January 8, 2017 by
Photography by Bill Sitzmann

Howard Hamilton, 82, has read every issue of every Omaha newspaper dating back to 1854.

The Omaha historian, who was once fluent in 12 languages, moved to the area at age 5 with his family in 1939 and has lived here ever since (with the exception of language immersion studies at Georgetown University and a three-year stint in Pakistan with the U.S. Army).

He remembers how busy downtown Omaha used to be. “At that time, all the way from Leavenworth to Capitol was crowded during the day,” he says, remembering all the shops and the post office at 16th and Dodge streets. “It would be like if you saw a picture of New York City’s Times Square.”

hamilton1It seems fitting that a man who has seen so much of the city during so many phases of time should have a passion for history. Hamilton fondly remembers his third-grade teacher making the students recite all the U.S. presidents, from George Washington up to then-president Truman, every morning. (He can still do it today.)

Hamilton has a particular passion for Omaha history. He taught it for years at Metropolitan Community College. In 1990, he founded and served as the first president of the Trans-Mississippi Exposition Historical Association, named for the 1898 event that brought 2.6 million visitors to the city, one of them U.S. President William McKinley.

Hamilton published a book of 500 trivia stories about Omaha history, as well as a series of calendars with every day of the year marked by an event in Omaha history.

In 2012, he donated thousands of newspaper clippings to The Durham Museum. The collection’s name? The Howard Hamilton Research Archive.

Now retired, he uses his house as a storage space for artifacts he has collected over the years.

A tour of his collection reveals some amazing stuff:

hamilton4A copy of the first issue of The Omaha Daily World from 1885. And a copy of the first issue of the The Omaha World-Herald from 1889.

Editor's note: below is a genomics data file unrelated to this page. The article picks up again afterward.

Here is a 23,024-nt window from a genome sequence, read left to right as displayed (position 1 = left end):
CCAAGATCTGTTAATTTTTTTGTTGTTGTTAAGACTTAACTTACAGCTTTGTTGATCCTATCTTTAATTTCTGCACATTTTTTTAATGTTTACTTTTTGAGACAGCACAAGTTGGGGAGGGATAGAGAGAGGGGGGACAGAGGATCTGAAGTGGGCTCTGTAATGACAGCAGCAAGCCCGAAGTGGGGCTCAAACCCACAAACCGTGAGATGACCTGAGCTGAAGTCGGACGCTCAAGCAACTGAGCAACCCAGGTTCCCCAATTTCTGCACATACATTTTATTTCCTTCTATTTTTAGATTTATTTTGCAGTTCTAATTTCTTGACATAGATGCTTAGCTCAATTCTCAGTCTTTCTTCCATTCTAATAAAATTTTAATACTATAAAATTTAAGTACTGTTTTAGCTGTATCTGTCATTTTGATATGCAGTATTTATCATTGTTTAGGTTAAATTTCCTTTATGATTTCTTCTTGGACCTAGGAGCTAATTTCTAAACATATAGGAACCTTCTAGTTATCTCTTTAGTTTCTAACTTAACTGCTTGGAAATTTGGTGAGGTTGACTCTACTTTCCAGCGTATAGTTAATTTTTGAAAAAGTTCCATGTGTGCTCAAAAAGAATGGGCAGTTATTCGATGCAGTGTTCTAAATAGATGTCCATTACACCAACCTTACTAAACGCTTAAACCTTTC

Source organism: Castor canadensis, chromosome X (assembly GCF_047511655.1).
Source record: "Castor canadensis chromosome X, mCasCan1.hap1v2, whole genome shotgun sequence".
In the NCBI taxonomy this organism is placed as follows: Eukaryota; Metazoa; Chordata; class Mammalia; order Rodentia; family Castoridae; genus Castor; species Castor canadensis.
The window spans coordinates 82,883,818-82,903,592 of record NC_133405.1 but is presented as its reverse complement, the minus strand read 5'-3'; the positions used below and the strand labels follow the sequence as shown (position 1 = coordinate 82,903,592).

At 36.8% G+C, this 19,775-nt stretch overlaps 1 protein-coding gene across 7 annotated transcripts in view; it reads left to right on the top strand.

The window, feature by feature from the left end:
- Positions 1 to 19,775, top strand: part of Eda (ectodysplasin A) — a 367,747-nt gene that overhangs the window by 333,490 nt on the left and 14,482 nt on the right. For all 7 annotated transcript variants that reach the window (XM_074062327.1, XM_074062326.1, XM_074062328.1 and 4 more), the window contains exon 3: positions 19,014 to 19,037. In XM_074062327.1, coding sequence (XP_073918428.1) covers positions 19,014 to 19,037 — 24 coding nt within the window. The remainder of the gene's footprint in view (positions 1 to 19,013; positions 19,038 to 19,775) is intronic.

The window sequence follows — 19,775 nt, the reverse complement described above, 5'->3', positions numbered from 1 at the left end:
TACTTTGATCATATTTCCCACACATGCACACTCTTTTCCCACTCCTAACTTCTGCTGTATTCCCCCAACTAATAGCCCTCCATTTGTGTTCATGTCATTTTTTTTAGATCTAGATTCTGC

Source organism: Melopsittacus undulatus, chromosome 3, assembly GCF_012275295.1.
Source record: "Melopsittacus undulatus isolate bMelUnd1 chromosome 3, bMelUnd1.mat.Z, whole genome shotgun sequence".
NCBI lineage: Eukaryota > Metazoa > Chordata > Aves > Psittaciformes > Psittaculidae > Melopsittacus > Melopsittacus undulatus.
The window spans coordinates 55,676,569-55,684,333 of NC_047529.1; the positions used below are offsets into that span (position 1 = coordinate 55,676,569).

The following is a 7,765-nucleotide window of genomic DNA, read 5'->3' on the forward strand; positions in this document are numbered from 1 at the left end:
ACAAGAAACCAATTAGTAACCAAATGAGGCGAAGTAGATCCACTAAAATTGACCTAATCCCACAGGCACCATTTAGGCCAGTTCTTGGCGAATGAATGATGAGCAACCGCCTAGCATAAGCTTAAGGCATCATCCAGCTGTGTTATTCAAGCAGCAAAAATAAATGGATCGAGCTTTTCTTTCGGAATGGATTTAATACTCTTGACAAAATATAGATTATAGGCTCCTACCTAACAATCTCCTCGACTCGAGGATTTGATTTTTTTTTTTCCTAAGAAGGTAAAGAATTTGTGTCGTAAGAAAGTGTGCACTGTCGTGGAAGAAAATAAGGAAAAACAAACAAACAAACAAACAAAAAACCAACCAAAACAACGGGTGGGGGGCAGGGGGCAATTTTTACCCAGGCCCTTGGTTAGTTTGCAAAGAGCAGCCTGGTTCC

A piece of human hipbone from Omaha Beach. Hamilton found it when he visited in 2002 and thought it may have come from when the Allies stormed the beaches at D-Day. So, Hamilton brought it back to Nebraska with the intention of donating it to veterans.

(A pathologist at the University of Nebraska Medical Center revealed that it was human, but not from 1944. “This bone is 3,000 years old,” Hamilton says the pathologist told him. The bone likely came from someone who drowned in the Atlantic and washed up on the beach.)

hamilton3A piece of brick from a 1904 Omaha sidewalk that reads: “DON’T SPIT ON SIDEWALK.”

An article about the only man ever to survive being scalped, as well as a picture of the man and a picture of the scalp. The man was at the Plum Creek Massacre and was brought to Omaha afterward. “They attempted to have the scalp replaced after he recovered,” Hamilton says. When that did not work, “they gave it to him, and then he donated it to Omaha.”

These days, Hamilton seems to be feeling good about a pretty incredible find.

U.S. President Grover Cleveland visited Omaha in 1887 because his wife inherited property from a Council Bluffs family. Naturally, The Omaha Daily World devoted front-page coverage to the visit on Oct. 12. But not all of the copies were on newsprint.

“In 1887, [the paper] published this and made five copies on satin,” Hamilton says. Of those five satin copies, Cleveland received one and the heirs of Gilbert Hitchcock, the founder of The Omaha Daily World—who later bought The Omaha Herald and consolidated the two papers to form The Omaha World-Herald—received another.

And one is hanging on Hamilton’s wall, framed and in mint condition.

“It was at an antique store, in an envelope,” Hamilton says. “Twenty dollars.”

The storeowner knew it was original, but thought it was one of hundreds. Now it is behind glass at Hamilton’s house, a shiny newspaper with a story about Cleveland’s visit. The fold lines are prominent in the satin.

“About the time I bought this, I had seen one in Glenwood, Iowa, tattered,” Hamilton says. “But mine was in an envelope, just like this.” 

Visit durhammuseum.org for more information.

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